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Al Jacobs invites you to take a look at his most recent book, Roadway to Prosperity, which embodies the heart of his nearly half-century in the investment business.  You'll find a wealth of information there.




Straight Talk from Al Jacobs





The revelation that wealthy parents paid substantial bribes to get their offspring enrolled into elite universities came as a surprise. It didn’t occur to me that a high school graduate with reasonably good grades and SAT score, and whose parents could afford the full tuition, would not be admitted into a respectable institute of higher learning. More specifically, I presumed that if there were no openings available in schools such as Princeton or Yale, a perfectly suitable education could be obtained at California State University Fullerton – or if necessary to start even more modestly, at Long Beach City College.


Obviously I didn’t realize what higher education has become to the more affluent among us. Universities are no longer sites of learning, but rather status symbols with the legitimacy of meritocracy attached to them. As for the influential parents of a son or daughter with only average ability, possibly they hope the child will be surrounded by the sort of students who deserve to be there, so the talent will rub off on their less-than-astute offspring. And at the very least, their progeny’s entrance into and degree from a prestige institution becomes, among whatever else is important, confirmation of their parenting skills.


It’s clear I’ve been oblivious to what education represents today. A couple of generations ago it was possible to spend the freshman and sophomore years inexpensively in a community college, transfer to the University of California Irvine to earn a reasonably priced BS, and remain on for a Master’s Degree in the subject of your choice. Student loans were far less necessary and if your major was meaningful, employment normally followed shortly after graduation. Exactly why education has been transformed into high-priced lunacy is somewhat vague, though I suspect it’s because the schools discovered there were ways to enhance their income.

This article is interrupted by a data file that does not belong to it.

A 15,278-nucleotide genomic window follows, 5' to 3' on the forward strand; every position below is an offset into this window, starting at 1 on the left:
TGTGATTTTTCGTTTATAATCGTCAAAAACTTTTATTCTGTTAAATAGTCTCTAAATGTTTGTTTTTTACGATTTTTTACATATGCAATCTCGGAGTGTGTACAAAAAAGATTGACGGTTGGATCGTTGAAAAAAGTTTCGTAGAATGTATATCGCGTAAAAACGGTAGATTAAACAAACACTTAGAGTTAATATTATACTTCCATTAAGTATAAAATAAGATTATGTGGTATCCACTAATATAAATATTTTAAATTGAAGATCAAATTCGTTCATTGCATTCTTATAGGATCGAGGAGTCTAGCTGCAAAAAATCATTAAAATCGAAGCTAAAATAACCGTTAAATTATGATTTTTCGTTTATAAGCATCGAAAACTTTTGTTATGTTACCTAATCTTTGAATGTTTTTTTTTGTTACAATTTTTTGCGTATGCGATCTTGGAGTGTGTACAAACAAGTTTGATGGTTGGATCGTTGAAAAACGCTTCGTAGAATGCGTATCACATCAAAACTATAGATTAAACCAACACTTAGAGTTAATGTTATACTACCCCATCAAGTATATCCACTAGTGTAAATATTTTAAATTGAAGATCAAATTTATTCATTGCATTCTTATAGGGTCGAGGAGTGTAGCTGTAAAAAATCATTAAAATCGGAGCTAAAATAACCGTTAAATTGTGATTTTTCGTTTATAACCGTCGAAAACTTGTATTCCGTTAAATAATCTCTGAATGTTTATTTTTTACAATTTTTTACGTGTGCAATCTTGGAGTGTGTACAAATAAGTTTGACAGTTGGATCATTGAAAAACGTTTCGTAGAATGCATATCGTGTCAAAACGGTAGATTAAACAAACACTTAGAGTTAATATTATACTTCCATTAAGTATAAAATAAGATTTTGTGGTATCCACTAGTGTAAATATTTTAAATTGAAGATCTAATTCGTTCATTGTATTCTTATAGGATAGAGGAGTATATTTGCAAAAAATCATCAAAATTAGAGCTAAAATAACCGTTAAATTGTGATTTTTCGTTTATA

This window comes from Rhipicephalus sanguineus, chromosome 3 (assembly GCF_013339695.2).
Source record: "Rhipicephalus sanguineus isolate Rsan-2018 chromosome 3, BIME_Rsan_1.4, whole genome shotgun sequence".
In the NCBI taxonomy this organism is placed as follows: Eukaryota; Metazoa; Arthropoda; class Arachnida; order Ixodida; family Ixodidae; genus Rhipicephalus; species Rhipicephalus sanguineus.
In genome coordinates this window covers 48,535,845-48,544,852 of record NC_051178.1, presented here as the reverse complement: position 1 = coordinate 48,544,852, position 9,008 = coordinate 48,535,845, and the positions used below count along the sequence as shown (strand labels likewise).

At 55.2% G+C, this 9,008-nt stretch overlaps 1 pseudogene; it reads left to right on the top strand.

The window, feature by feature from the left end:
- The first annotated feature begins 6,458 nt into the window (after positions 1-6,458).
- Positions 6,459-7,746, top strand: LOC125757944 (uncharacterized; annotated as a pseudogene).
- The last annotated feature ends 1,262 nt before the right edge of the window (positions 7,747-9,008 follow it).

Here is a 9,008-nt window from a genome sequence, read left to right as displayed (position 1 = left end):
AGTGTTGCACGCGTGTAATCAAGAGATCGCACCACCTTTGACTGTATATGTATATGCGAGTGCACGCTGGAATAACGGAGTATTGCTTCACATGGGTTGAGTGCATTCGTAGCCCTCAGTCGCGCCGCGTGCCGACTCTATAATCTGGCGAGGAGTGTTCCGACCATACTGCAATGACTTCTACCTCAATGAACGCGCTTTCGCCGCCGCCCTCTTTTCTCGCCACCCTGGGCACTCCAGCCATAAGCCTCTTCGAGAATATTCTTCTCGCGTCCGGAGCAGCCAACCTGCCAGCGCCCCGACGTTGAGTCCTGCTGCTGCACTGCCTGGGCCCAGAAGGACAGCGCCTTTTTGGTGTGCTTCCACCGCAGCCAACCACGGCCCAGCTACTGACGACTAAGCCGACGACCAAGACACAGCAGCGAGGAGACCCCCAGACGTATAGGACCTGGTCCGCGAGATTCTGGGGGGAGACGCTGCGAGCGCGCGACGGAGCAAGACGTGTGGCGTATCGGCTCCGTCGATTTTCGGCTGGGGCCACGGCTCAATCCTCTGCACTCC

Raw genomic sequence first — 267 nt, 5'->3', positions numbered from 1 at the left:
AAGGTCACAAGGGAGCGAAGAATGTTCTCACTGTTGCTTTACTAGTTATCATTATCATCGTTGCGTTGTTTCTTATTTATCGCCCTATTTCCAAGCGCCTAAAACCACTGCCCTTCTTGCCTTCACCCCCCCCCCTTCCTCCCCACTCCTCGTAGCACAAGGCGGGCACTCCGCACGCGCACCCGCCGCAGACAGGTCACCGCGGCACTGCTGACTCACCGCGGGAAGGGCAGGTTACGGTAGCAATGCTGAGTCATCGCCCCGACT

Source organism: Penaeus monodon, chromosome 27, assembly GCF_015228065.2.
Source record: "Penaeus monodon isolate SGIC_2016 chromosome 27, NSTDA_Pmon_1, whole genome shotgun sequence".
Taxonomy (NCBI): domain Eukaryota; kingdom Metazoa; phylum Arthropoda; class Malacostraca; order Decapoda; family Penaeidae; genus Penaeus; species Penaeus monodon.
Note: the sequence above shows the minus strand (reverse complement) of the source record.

A final thought: If I were a graduating high school student I would probably enroll in a community college, as I once did, and earn my BS in the Cal State system. I’m convinced the education acquired by a hard-working student in this manner is as sound as what will be learned during four years at Harvard … and in the long haul, the diploma will be every bit as valuable. Although it’s true that prestige may open doors, a lifetime of accomplishment transcends the initial benefits of favoritism.




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